Tuesday, June 28, 2011

The four fish

The four fish snagged on a birch twig
and that weighty expounder the priest,
the rim of the net resting against the shed
& the sun as sharp as a thimble
behind grey veils of the hill. Dusk!
& my father is weary & happy
but hardly listening
just the occasional grunt
as he polishes
   prepares   & packs   repairs
and reviews split hooks & spooled line
     in the shadows of the veranda
               & the toolshed
     comes & goes
          in a meditation so practical
no-one can speak it in words,
     but it ends in "coffee".
And still as we play cards
          sit round the table joking
his spirit moves in the dusk
     his spirit moves back upstream
               to the troutpool.


Love is Metaphysical gravity

Friday, June 24, 2011


The soaring buzzard with grey mirror underwings, -
the Bat-Signal surmounted
every megapol street and stone-cast lea in the ground-out basin;
gulls wicker
and a jackdaw hunches on a sloping roof.
The path pens heavy dour of a white shrub.

He has often witnessed those empty stairs and bannisters,
The stair-carpet with an indifferent stain,
above their heads a bulb without a shade, or socket without a bulb,
the entrance-hall marked with a big splodge of paper.

They are dead to us, (the corner children shout and the frilly borders nod and the office of fair trade confirms).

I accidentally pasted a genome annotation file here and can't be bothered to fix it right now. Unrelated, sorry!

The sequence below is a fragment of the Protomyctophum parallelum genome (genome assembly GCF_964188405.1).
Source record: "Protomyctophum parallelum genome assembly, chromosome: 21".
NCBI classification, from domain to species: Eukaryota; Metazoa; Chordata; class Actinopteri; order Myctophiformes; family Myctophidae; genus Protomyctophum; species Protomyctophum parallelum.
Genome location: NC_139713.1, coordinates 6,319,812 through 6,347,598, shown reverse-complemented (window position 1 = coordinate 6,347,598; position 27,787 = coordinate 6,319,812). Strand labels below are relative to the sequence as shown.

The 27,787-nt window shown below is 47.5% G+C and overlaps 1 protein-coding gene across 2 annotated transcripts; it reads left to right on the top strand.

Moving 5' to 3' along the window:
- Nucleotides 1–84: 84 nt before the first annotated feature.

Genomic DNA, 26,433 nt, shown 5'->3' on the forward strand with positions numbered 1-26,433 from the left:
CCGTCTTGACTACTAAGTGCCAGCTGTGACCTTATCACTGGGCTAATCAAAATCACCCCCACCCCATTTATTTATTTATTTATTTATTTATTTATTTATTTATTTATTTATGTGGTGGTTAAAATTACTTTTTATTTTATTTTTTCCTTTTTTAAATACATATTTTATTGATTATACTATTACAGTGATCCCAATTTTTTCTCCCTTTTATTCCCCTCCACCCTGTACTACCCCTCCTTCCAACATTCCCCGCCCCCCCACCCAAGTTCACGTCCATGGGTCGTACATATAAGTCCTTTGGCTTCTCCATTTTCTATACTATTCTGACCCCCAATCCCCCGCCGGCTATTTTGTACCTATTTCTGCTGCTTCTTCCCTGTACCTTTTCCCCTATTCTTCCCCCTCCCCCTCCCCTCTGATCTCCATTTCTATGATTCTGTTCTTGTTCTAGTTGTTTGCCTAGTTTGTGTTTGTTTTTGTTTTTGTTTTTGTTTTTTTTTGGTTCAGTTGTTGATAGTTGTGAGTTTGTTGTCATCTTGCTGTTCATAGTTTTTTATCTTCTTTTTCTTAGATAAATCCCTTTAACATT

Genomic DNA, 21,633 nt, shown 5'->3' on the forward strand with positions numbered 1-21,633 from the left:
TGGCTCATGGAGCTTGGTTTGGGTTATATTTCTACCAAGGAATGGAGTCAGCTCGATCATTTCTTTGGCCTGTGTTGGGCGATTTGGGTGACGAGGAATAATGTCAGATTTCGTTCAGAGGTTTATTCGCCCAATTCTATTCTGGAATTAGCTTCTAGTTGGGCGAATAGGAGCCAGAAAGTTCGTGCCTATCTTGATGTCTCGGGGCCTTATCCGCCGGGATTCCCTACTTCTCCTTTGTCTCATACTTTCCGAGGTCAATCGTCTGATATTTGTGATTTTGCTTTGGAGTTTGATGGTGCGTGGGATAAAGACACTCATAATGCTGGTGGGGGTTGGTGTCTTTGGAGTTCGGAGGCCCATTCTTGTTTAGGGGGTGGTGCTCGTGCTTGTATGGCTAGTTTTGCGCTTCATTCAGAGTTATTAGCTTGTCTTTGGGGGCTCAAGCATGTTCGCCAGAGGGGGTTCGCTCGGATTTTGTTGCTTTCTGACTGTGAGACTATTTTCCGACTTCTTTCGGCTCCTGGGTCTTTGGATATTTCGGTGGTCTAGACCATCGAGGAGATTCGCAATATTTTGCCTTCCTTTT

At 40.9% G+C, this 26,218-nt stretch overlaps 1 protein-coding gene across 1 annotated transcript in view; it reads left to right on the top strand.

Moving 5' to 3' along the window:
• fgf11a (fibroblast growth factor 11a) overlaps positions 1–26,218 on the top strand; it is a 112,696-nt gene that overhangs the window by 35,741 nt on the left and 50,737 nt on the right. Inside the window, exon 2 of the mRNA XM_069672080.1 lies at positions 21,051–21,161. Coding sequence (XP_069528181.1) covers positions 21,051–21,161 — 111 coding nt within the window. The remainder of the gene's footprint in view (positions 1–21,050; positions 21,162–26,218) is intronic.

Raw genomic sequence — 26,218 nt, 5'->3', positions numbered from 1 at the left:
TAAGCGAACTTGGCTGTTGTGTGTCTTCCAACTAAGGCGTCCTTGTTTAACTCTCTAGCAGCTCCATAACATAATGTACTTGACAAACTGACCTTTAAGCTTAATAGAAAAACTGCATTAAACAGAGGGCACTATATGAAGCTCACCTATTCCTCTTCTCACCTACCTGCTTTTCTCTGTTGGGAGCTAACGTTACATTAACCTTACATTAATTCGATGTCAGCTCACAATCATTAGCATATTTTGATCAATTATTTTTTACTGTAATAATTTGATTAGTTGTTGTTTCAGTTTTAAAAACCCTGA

Dead to us;
long live the corn harvest and the Mahotella queens;
they are gone far away;
singing or dead maybe,
singing or dead.


Friday, June 17, 2011

on the move

Silver as palaces iced in the grass,
browan as the rown's young fruit,
turnpike silver-like oats at the glass,
brown as the silver swan's foot

and the mouths of the June-lily brown,
in spunlight diffusing the sky,
when pattering rainsnorts silver as down
and the chestnrt house's eye;

the pony's sad brown eye as he grafts
brown miles of Walcheren-cress,
the silver dog slinking between the shafts:
the cream of wedlock in a lane's green dress.


Saturday, June 04, 2011

the evening walk

A couple of favourite plants on my evening walk through the Ind. Est. (Photos taken yesterday.)

First, a rather spectacular colony of hawkweeds (even more spectacular when the sun is high and the flowers are fully open). Judging from the winged petioles of the basal leaves, and the clasping stem-leaves, this should belong to the introduced Hieracium sect. Amplexicaulia, though Stace says this is "very scattered".

Rat's-tail Fescue (Vulpia myuros). Probably native, but always found in man-made environments - an increasing species. Typically, as here, with drooping inflorescences.

Finally out into the countryside. They've just bagged the silage.

[I didn't notice this until a week later, but just the other side of the path from the hawkweeds was a plant I'd never seen before, Pepper Saxifrage (Silaum silaus). Hardly where you'd expect it - but anyway the moral to botanists is, keep a close eye on your local scruffy Ind. Est.!]


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